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Old 3rd March 2003, 14:30   #14
Mostly Harmless
Join Date: Jan 2001
Location: UK
Posts: 2,319
I've dual-booted Linux and Windows for years, but I always seem to carry on using Windows. Windows just works, linux seems to always need something tweaking. Case in point: I bought a little USB CompactFlash drive a few months back. On Windows you just plug it in and it recognises it. In Linux you have to patch the kernel because for some odd reason that model isn't included in the supported devices list. Then recompile. Then reboot, and if you're lucky you'll only have to reboot once.

Linux is great fun to fiddle with - however far you get you'll learn something, but don't expect it to be fast and easy to configure. Some of the newer distributions are like that on the surface, but if you use them for any length of time you'll have to delve into the command-line.

As for Gentoo, it's great for those with a lot of patience, but the 48-hour installation time isn't for the faint of heart. It's fun - I'm running it at the moment, but it's just about to be replaced with Debian because I don't have time for recompiling everything.

Lindows is widely regarded by the open source community as a bit of a gimmick - their claims that it can run Windows software, and what's inferred by the name, will no doubt leave unsuspecting users of it with a bad taste in their mouth about linux in general. It's not able to run all Windows software, and they're trying to infer that it's an all-out alternative for Windows, which it isn't. I think this is more or less true for all Linux OSes - don't consider them as an alternative to Windows, because they aren't.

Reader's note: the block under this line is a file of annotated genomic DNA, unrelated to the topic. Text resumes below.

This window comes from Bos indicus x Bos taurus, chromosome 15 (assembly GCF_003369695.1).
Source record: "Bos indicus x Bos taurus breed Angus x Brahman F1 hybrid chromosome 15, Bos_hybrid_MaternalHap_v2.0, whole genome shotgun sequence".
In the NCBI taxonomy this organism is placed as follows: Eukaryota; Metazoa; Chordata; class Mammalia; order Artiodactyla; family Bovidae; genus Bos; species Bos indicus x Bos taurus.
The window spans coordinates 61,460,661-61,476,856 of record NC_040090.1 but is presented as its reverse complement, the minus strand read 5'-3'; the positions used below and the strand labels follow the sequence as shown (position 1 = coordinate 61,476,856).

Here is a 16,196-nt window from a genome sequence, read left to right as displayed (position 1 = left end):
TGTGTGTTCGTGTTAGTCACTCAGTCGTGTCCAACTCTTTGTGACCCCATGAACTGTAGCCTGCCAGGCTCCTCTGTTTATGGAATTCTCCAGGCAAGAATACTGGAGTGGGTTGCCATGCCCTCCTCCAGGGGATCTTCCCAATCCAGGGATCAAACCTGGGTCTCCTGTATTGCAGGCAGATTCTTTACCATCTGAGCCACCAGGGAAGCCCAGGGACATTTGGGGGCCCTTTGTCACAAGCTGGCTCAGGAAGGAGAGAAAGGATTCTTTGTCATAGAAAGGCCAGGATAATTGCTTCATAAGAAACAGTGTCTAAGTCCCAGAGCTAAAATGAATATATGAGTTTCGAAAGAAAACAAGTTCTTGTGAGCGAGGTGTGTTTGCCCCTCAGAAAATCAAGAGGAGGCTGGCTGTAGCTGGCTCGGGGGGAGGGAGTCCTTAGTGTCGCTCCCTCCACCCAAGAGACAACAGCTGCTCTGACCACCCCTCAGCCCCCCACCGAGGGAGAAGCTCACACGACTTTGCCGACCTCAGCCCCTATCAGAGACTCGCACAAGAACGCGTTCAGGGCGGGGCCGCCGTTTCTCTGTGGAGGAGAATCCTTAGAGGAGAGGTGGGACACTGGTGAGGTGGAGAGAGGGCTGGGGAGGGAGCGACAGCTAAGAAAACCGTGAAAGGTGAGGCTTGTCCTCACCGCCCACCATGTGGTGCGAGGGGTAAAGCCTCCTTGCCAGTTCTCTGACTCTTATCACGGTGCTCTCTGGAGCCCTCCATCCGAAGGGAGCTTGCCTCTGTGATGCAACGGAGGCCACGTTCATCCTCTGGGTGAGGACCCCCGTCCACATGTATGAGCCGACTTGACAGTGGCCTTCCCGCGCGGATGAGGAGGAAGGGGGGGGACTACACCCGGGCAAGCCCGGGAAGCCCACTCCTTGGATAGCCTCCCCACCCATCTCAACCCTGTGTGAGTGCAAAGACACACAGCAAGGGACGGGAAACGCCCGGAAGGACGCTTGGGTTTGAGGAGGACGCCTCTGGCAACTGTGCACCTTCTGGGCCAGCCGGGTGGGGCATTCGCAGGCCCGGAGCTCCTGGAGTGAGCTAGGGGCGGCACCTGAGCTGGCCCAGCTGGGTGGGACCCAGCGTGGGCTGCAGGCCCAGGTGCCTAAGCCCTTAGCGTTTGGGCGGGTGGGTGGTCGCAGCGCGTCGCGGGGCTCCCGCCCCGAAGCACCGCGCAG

For a new user, I'd recommend Mandrake or Lycoris. Alternatively go with a CD-booting distro like Knoppix or the Gentoo LiveCD (which doesn't require you to compile it ), which won't touch your hard drive at all, and are fairly well-featured.

For long you live and high you fly, but only if you ride the tide, and balanced on the biggest wave you race towards an early grave.
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